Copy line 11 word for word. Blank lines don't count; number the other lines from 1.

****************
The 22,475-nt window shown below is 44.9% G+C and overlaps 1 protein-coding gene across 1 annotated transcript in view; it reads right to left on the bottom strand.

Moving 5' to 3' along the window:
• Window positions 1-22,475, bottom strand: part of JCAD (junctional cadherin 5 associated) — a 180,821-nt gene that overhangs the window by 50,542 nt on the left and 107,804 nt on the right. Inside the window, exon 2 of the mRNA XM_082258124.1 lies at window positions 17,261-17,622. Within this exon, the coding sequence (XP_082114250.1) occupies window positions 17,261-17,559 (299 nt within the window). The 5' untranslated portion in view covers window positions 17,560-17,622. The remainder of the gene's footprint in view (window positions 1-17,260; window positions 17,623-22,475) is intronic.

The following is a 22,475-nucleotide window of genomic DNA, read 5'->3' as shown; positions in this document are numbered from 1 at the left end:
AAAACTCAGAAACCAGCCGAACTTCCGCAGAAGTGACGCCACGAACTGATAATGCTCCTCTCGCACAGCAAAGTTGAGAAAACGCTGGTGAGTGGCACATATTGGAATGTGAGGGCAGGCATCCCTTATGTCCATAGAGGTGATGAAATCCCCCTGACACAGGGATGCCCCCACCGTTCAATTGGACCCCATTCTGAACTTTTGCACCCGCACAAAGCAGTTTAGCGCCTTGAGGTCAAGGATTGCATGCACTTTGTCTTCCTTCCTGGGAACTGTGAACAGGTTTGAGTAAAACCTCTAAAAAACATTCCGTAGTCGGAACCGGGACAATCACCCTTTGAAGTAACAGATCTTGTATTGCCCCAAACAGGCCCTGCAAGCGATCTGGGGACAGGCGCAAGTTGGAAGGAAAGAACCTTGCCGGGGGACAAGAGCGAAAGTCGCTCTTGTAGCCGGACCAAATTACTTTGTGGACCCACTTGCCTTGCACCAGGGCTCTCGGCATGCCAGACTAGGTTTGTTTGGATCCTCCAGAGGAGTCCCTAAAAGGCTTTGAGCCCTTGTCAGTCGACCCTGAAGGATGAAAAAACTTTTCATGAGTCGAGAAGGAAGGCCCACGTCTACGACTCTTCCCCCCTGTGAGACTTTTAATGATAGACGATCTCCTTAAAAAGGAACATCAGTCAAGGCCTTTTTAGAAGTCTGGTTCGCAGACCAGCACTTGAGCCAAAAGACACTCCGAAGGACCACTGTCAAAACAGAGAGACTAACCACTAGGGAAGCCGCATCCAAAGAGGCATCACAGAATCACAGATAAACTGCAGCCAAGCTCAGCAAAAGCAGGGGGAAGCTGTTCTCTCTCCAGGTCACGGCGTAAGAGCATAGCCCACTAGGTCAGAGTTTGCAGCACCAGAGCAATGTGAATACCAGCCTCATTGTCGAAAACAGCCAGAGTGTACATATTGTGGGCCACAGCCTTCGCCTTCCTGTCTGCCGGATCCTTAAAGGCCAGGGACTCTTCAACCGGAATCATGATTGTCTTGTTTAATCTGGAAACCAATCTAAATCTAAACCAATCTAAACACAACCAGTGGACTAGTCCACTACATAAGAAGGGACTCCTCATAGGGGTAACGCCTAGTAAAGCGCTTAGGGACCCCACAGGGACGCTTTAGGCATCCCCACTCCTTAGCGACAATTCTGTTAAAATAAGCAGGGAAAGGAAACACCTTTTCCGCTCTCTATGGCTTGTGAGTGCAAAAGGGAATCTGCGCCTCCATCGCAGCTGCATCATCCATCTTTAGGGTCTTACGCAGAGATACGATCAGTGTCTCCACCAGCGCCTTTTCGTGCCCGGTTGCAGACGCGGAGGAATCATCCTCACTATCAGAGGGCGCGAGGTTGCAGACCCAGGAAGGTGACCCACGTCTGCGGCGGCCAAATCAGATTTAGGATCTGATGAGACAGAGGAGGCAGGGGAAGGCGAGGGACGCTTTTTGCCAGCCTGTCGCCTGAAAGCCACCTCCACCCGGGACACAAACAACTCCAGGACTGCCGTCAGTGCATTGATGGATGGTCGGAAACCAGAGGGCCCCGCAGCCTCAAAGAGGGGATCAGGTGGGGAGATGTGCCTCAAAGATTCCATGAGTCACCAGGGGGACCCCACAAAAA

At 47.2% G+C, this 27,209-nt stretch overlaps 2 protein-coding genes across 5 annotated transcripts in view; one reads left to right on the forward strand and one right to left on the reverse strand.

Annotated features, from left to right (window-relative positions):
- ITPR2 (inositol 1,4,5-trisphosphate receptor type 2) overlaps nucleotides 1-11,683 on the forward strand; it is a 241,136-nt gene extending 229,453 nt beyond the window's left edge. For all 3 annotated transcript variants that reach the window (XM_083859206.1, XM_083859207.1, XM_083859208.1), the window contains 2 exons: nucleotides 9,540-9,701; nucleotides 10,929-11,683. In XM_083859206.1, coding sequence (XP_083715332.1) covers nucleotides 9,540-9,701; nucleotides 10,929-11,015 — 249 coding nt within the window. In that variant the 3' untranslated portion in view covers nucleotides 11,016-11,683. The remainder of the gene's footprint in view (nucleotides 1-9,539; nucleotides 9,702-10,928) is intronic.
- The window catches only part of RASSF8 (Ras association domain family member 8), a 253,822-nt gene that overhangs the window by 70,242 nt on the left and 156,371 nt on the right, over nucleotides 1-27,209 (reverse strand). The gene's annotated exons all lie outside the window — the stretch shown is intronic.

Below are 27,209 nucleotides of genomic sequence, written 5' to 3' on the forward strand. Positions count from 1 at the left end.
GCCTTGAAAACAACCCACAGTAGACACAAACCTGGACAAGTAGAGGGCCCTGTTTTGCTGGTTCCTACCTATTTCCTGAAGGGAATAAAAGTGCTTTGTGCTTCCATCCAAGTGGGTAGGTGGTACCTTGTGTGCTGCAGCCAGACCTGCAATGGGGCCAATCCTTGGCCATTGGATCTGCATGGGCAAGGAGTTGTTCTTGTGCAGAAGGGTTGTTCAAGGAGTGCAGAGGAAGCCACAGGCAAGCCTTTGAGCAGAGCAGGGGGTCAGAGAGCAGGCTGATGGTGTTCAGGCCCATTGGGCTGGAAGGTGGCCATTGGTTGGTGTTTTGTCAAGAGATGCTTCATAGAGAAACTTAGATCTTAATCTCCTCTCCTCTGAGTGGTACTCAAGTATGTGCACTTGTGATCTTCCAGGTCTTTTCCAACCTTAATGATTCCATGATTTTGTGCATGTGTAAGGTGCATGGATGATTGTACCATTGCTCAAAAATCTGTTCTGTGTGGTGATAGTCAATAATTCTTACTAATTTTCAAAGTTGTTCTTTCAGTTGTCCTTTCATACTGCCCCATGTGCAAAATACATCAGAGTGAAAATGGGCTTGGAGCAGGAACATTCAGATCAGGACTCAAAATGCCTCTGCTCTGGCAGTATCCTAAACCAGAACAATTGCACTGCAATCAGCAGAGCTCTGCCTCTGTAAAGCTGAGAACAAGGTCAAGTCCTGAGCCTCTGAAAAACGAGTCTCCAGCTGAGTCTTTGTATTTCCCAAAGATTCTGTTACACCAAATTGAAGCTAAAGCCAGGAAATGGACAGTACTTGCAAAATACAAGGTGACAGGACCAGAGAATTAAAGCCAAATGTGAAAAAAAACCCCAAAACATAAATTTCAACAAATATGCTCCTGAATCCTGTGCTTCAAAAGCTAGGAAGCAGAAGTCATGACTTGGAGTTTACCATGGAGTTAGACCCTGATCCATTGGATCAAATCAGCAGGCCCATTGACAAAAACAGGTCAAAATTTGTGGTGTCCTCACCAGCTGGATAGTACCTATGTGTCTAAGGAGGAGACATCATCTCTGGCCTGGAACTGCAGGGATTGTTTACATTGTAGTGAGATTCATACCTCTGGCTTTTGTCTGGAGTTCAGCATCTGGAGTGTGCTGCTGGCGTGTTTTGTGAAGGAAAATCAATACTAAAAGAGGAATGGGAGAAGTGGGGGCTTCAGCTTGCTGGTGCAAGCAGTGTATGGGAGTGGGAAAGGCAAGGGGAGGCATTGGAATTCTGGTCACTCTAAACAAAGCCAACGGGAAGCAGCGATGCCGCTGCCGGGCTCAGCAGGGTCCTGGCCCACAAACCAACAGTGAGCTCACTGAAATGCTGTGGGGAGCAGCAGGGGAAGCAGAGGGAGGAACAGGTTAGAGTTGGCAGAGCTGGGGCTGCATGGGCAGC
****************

GCCTTGAAAACAACCCACAGTAGACACAAACCTGGACAAGTAGAGGGCCCTGTTTTGCTGGTTCCTACCTATTTCCTGAAGGGAATAAAAGTGCTTTGTGCTTCCATCCAAGTGGGTAGGTGGTACCTTGTGTGCTGCAGCCAGACCTGCAATGGGGCCAATCCTTGGCCATTGGATCTGCATGGGCAAGGAGTTGTTCTTGTGCAGAAGGGTTGTTCAAGGAGTGCAGAGGAAGCCACAGGCAAGCCTTTGAGCAGAGCAGGGGGTCAGAGAGCAGGCTGATGGTGTTCAGGCCCATTGGGCTGGAAGGTGGCCATTGGTTGGTGTTTTGTCAAGAGATGCTTCATAGAGAAACTTAGATCTTAATCTCCTCTCCTCTGAGTGGTACTCAAGTATGTGCACTTGTGATCTTCCAGGTCTTTTCCAACCTTAATGATTCCATGATTTTGTGCATGTGTAAGGTGCATGGATGATTGTACCATTGCTCAAAAATCTGTTCTGTGTGGTGATAGTCAATAATTCTTACTAATTTTCAAAGTTGTTCTTTCAGTTGTCCTTTCATACTGCCCCATGTGCAAAATACATCAGAGTGAAAATGGGCTTGGAGCAGGAACATTCAGATCAGGACTCAAAATGCCTCTGCTCTGGCAGTATCCTAAACCAGAACAATTGCACTGCAATCAGCAGAGCTCTGCCTCTGTAAAGCTGAGAACAAGGTCAAGTCCTGAGCCTCTGAAAAACGAGTCTCCAGCTGAGTCTTTGTATTTCCCAAAGATTCTGTTACACCAAATTGAAGCTAAAGCCAGGAAATGGACAGTACTTGCAAAATACAAGGTGACAGGACCAGAGAATTAAAGCCAAATGTGAAAAAAAACCCCAAAACATAAATTTCAACAAATATGCTCCTGAATCCTGTGCTTCAAAAGCTAGGAAGCAGAAGTCATGACTTGGAGTTTACCATGGAGTTAGACCCTGATCCATTGGATCAAATCAGCAGGCCCATTGACAAAAACAGGTCAAAATTTGTGGTGTCCTCACCAGCTGGATAGTACCTATGTGTCTAAGGAGGAGACATCATCTCTGGCCTGGAACTGCAGGGATTGTTTACATTGTAGTGAGATTCATACCTCTGGCTTTTGTCTGGAGTTCAGCATCTGGAGTGTGCTGCTGGCGTGTTTTGTGAAGGAAAATCAATACTAAAAGAGGAATGGGAGAAGTGGGGGCTTCAGCTTGCTGGTGCAAGCAGTGTATGGGAGTGGGAAAGGCAAGGGGAGGCATTGGAATTCTGGTCACTCTAAACAAAGCCAACGGGAAGCAGCGATGCCGCTGCCGGGCTCAGCAGGGTCCTGGCCCACAAACCAACAGTGAGCTCACTGAAATGCTGTGGGGAGCAGCAGGGGAAGCAGAGGGAGGAACAGGTTAGAGTTGGCAGAGCTGGGGCTGCATGGGCAGC